Charl Schwartzel's refusal to accept failure is one of the key reasons for his Masters success, according to his father and coach George Schwartzel.
The 26 year old was crowned Masters champion at Augusta yesterday coming from four strokes behind at the start of the final day to end with a round-four best of 66.
That helped him become the third South African to claim the title as he followed in the footsteps of three-time winner Gary Player and Trevor Immelman, the champion from 2008.
His father George, who has mentored Charl's game all his life, was not there to embrace his son on the 18th green due to his own commitments back home.
But he was glued to his television set in the early hours of the morning at his farm just outside Johannesburg and has not slept since.
"I am just very proud today," he said.
"Charl has worked really hard for this.
"I just believe that in every sport there are basics that have to be done correctly.
"If they're not done correctly, then it's not going to happen. We just worked on his basics and Charl worked very, very hard.
"Nobody gets that far without working hard. So he worked extremely hard at his game, he was very dedicated and that why he is where he is.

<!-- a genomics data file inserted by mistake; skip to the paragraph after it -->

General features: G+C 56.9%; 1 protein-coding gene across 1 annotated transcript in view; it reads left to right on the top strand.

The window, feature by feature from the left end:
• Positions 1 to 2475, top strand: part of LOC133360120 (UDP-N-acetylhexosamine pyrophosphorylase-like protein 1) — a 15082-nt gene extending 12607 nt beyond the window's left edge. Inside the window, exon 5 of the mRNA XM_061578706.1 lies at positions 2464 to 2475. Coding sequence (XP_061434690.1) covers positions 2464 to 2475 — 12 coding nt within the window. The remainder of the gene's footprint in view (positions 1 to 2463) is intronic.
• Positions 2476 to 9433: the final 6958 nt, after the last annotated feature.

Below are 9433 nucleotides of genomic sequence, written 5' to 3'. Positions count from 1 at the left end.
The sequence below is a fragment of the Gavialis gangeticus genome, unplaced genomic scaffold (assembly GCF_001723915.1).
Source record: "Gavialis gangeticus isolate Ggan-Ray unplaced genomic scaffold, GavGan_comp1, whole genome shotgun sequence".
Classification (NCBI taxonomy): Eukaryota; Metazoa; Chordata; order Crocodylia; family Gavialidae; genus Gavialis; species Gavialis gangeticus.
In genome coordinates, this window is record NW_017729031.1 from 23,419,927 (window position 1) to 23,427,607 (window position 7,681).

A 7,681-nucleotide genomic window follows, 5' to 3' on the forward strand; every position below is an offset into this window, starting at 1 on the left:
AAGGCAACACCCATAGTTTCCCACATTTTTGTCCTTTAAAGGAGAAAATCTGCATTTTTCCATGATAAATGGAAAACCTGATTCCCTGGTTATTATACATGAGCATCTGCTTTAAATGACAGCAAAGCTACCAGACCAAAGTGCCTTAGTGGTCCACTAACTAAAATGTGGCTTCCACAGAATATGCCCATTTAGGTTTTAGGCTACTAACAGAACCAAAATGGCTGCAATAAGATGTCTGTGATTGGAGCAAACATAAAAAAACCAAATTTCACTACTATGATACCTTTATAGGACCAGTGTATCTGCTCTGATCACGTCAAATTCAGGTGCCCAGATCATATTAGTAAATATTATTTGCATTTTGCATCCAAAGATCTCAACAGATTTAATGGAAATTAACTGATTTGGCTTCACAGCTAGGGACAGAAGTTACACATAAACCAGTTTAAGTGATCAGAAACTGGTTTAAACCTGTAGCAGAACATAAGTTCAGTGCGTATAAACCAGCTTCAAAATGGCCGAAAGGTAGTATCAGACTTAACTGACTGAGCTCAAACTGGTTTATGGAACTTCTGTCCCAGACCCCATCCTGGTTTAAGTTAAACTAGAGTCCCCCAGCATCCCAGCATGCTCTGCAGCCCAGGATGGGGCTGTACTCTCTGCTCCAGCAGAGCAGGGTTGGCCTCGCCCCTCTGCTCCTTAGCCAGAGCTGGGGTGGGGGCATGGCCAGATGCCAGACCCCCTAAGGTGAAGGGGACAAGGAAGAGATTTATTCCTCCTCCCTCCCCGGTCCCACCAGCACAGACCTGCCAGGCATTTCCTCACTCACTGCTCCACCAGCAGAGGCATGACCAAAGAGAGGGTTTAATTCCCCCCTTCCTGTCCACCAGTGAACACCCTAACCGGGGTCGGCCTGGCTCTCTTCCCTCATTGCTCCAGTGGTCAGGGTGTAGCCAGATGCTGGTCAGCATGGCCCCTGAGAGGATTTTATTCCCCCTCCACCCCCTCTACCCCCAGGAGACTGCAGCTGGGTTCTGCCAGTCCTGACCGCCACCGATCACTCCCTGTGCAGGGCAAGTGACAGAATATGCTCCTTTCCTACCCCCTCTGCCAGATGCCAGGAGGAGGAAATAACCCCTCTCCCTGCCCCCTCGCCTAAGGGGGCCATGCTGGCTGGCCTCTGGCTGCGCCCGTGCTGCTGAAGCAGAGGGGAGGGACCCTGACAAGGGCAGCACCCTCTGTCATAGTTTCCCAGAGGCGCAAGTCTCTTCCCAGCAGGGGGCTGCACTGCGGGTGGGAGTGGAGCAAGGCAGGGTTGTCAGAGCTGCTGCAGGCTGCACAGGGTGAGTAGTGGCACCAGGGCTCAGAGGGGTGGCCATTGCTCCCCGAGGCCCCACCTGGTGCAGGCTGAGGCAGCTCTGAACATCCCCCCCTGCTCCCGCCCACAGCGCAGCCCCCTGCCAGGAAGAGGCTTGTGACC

"All his life he's been like that. I think every individual is different and that's what he is.
"He doesn't accept failure. It simply is not an option."
George is himself a former professional golfer and currently looks after his chicken farm, while also attending to his wife and young school-going daughter - his main reason for being unable to travel around the world with Charl.
Reflecting on his thoughts after three rounds at Augusta he admits that Charl was always in with a shout of winning despite being four back on leader Rory McIlroy, who collapsed to an eventual 80 on day four.
He continues: "It all depended on what McIlroy was going to do, but I said to my wife 'If he can shoot five under, I honestly believe he'll win it'.
"I called it on the number, five under to win by one and he obviously ended with six under to win by two."
In the end McIlroy ended way down the leaderboard in a tie for 15th on four under overall, while Australian pair Jason Day and Adam Scott ended on 12 under, two behind the champion.
While he was predictably cautious in predicting what the future may hold for his son, he felt the potential was there to kick on from the past week and claim more majors.
He added: "It's such a fine line...it's hard to say.
"He is a very, very good player and he can go very far. But it's difficult in golf and a long way.
"Last night there were a minimum of ten players at one time that could win.
"If you take a guy like Adam Scott, and there are many others like that, he hasn't won one.
"He's been close and can go through the rest of his life without winning one, finishing second. He hasn't played badly, just that somebody's done something better on the day."